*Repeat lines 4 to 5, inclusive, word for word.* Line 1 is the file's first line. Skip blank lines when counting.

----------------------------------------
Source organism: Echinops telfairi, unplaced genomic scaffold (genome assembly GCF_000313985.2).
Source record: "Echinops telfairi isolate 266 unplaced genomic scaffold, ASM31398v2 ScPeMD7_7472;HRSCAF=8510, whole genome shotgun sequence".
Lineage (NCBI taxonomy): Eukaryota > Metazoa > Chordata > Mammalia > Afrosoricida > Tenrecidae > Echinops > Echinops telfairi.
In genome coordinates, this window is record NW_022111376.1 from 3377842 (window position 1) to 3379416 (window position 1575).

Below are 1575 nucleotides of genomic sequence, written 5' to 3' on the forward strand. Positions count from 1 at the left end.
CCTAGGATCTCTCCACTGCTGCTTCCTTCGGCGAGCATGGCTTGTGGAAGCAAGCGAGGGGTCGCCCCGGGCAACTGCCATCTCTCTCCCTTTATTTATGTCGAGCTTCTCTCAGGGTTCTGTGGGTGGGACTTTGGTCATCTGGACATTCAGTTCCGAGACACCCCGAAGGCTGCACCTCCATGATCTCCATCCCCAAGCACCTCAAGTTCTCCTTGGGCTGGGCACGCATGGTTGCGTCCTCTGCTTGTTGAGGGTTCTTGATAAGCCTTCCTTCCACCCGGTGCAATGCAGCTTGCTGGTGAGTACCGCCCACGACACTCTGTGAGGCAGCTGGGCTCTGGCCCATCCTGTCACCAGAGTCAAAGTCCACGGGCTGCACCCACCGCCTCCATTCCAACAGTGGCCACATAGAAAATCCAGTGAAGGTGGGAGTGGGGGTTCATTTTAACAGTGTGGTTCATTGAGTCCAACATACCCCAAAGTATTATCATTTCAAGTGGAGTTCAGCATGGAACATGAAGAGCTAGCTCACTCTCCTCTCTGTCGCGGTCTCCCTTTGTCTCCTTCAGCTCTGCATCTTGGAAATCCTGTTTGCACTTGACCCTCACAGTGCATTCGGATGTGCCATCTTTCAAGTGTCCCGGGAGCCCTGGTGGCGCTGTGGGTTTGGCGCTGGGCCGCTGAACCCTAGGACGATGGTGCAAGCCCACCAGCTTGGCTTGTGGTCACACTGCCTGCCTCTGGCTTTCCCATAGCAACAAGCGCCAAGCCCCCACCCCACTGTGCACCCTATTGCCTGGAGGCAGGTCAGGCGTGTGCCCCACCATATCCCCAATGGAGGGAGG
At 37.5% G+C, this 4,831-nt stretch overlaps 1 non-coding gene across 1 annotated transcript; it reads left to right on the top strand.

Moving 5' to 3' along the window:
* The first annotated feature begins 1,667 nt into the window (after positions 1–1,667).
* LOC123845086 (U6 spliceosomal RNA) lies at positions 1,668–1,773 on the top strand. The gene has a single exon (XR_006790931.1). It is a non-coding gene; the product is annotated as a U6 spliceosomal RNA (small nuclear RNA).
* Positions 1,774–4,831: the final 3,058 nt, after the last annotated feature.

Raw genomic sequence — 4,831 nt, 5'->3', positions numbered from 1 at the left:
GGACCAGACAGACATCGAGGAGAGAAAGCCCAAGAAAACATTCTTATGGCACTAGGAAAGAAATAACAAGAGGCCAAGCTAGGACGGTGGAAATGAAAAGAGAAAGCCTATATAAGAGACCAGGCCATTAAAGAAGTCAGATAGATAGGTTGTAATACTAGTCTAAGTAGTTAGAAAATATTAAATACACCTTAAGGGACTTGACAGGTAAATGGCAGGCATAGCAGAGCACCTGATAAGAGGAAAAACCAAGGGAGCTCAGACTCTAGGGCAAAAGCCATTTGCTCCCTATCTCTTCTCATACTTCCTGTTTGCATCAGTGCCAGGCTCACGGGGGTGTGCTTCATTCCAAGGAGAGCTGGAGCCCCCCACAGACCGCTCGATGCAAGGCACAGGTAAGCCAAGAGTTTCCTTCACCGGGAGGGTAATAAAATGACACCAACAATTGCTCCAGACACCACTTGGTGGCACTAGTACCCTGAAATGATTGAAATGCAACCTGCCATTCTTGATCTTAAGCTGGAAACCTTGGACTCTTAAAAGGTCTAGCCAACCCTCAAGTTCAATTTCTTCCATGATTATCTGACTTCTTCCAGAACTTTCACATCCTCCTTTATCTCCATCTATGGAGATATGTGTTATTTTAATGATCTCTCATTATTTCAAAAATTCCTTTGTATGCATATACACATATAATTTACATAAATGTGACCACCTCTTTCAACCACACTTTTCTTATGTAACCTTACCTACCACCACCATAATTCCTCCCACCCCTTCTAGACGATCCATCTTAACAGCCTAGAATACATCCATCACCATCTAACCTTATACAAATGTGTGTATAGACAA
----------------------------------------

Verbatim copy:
In genome coordinates, this window is record NW_022111376.1 from 3377842 (window position 1) to 3379416 (window position 1575).

Below are 1575 nucleotides of genomic sequence, written 5' to 3' on the forward strand. Positions count from 1 at the left end.